It's now clear that the greyhound racing industry will take no serious action to address the problems in Macau. The government has no choice but to close the track, and we are asking it to do so when the Canidrome's lease expires at the end of 2015.

Wednesday, June 18, 2014

NGA Tells Sheriff Not to File Charges, Instead Tries to Profit from Greyhound Neglect Case

A greyhound puppy at the Vonderstrasse
farm in Kansas, 2012
Last week the National Greyhound Association (NGA) announced it was revoking the membership of Shane Vonderstrasse, after an inspection at his Arkansas breeding facility found greyhounds "not receiving proper care and adequate shelter." The NGA is a lobby group that represents greyhound breeders.

In its statement, the NGA indicated that it was "accompanied by local law enforcement" agents during the inspection. It also quoted Executive Director Gary Guccione, who claimed this incident is proof the industry effectively polices itself:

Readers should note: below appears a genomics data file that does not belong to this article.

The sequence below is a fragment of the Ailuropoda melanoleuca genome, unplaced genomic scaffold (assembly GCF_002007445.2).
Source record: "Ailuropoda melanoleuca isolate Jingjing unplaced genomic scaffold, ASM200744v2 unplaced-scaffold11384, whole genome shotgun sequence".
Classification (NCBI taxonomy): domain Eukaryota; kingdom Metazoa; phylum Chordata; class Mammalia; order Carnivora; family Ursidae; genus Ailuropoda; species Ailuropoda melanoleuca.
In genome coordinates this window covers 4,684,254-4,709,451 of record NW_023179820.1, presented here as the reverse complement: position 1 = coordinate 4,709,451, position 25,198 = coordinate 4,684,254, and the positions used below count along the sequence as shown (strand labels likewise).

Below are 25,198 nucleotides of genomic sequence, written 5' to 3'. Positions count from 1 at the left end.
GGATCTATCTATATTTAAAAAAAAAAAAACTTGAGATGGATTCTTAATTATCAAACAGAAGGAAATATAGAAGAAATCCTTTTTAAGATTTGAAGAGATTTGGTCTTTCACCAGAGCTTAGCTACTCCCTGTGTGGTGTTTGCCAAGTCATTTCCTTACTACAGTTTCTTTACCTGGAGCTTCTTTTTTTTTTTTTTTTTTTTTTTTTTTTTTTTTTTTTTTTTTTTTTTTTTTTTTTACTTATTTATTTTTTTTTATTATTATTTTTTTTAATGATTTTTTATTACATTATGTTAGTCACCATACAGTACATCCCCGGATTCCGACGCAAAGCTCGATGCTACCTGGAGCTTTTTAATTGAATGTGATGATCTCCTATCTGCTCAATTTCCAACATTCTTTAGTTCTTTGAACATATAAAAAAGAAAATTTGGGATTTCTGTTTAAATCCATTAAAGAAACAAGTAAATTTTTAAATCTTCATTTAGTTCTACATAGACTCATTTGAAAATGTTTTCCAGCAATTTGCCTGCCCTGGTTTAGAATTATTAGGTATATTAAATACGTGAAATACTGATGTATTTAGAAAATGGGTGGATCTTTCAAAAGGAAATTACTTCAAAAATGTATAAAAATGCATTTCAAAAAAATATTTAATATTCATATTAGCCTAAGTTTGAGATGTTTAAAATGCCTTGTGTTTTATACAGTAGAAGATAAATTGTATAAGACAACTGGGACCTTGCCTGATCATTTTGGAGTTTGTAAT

"This was an unusual case that required NGA's immediate action and full attention ... NGA representatives and members responded to the situation swiftly and effectively." 
As usual, the NGA is only telling the public part of the story. The full truth is shocking, and proves that the NGA's top priority is protecting greyhound breeders, even those who have committed acts of serious animal neglect.

According to an official Incident Report from the Izard County Sheriff's Office, a large number of dogs were in distress when the Vonderstrasse inspection occurred. Citing a witness, the Report states:
"There was 141 dogs that were alive and 2 were deceased (sic) ... some of them had to be nursed back to health ... the dogs that were dead had died from lack of food and water. He said Mr. [redacted] only had financial ability and means to house 50 to 60 dogs."
NGA Executive Gary Guccione,
photo from Facebook, 2013